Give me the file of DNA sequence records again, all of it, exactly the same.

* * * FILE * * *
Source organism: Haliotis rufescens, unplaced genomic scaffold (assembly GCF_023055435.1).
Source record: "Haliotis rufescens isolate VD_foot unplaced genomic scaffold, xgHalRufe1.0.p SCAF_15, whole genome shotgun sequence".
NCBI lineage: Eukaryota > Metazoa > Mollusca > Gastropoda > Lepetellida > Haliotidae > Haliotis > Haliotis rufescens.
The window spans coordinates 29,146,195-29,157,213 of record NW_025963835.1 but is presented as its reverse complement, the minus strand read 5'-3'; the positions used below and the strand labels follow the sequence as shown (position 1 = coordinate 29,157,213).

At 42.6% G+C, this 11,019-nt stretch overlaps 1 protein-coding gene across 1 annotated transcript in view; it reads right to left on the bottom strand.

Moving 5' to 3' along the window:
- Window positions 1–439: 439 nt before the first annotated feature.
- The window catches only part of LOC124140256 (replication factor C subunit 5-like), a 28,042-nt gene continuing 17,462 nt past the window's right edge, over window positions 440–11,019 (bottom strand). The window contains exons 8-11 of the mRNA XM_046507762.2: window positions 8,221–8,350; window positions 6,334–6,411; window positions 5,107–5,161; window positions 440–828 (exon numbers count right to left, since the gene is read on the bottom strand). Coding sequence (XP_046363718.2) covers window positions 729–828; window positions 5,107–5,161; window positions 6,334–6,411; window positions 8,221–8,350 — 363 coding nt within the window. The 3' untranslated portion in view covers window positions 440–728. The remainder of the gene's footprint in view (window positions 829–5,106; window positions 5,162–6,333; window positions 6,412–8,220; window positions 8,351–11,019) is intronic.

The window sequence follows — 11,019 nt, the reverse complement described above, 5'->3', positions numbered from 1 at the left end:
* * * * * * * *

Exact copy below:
Source organism: Haliotis rufescens, unplaced genomic scaffold (assembly GCF_023055435.1).
Source record: "Haliotis rufescens isolate VD_foot unplaced genomic scaffold, xgHalRufe1.0.p SCAF_15, whole genome shotgun sequence".
NCBI lineage: Eukaryota > Metazoa > Mollusca > Gastropoda > Lepetellida > Haliotidae > Haliotis > Haliotis rufescens.
The window spans coordinates 29,146,195-29,157,213 of record NW_025963835.1 but is presented as its reverse complement, the minus strand read 5'-3'; the positions used below and the strand labels follow the sequence as shown (position 1 = coordinate 29,157,213).

At 42.6% G+C, this 11,019-nt stretch overlaps 1 protein-coding gene across 1 annotated transcript in view; it reads right to left on the bottom strand.

Moving 5' to 3' along the window:
- Window positions 1–439: 439 nt before the first annotated feature.
- The window catches only part of LOC124140256 (replication factor C subunit 5-like), a 28,042-nt gene continuing 17,462 nt past the window's right edge, over window positions 440–11,019 (bottom strand). The window contains exons 8-11 of the mRNA XM_046507762.2: window positions 8,221–8,350; window positions 6,334–6,411; window positions 5,107–5,161; window positions 440–828 (exon numbers count right to left, since the gene is read on the bottom strand). Coding sequence (XP_046363718.2) covers window positions 729–828; window positions 5,107–5,161; window positions 6,334–6,411; window positions 8,221–8,350 — 363 coding nt within the window. The 3' untranslated portion in view covers window positions 440–728. The remainder of the gene's footprint in view (window positions 829–5,106; window positions 5,162–6,333; window positions 6,412–8,220; window positions 8,351–11,019) is intronic.

The window sequence follows — 11,019 nt, the reverse complement described above, 5'->3', positions numbered from 1 at the left end: